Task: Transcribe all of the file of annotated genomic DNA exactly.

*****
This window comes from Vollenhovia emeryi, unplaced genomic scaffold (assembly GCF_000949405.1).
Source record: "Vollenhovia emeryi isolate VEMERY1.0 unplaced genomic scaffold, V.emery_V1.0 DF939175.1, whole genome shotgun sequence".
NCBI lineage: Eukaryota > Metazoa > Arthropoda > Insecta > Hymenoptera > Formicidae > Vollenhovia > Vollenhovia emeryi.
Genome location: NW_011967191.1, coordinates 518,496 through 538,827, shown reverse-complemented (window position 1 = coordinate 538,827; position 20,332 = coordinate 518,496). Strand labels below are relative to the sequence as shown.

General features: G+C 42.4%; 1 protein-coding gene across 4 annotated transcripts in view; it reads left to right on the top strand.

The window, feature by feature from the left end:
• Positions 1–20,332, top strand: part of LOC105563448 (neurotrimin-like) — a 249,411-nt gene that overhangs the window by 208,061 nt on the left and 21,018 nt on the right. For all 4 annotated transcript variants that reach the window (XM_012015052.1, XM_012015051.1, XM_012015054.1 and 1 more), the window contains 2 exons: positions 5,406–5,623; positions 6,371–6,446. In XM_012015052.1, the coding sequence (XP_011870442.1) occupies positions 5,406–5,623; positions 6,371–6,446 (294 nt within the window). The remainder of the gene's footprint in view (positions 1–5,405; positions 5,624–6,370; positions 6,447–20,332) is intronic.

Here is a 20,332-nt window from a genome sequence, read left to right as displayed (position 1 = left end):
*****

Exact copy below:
This window comes from Vollenhovia emeryi, unplaced genomic scaffold (assembly GCF_000949405.1).
Source record: "Vollenhovia emeryi isolate VEMERY1.0 unplaced genomic scaffold, V.emery_V1.0 DF939175.1, whole genome shotgun sequence".
NCBI lineage: Eukaryota > Metazoa > Arthropoda > Insecta > Hymenoptera > Formicidae > Vollenhovia > Vollenhovia emeryi.
Genome location: NW_011967191.1, coordinates 518,496 through 538,827, shown reverse-complemented (window position 1 = coordinate 538,827; position 20,332 = coordinate 518,496). Strand labels below are relative to the sequence as shown.

General features: G+C 42.4%; 1 protein-coding gene across 4 annotated transcripts in view; it reads left to right on the top strand.

The window, feature by feature from the left end:
• Positions 1–20,332, top strand: part of LOC105563448 (neurotrimin-like) — a 249,411-nt gene that overhangs the window by 208,061 nt on the left and 21,018 nt on the right. For all 4 annotated transcript variants that reach the window (XM_012015052.1, XM_012015051.1, XM_012015054.1 and 1 more), the window contains 2 exons: positions 5,406–5,623; positions 6,371–6,446. In XM_012015052.1, the coding sequence (XP_011870442.1) occupies positions 5,406–5,623; positions 6,371–6,446 (294 nt within the window). The remainder of the gene's footprint in view (positions 1–5,405; positions 5,624–6,370; positions 6,447–20,332) is intronic.

Here is a 20,332-nt window from a genome sequence, read left to right as displayed (position 1 = left end):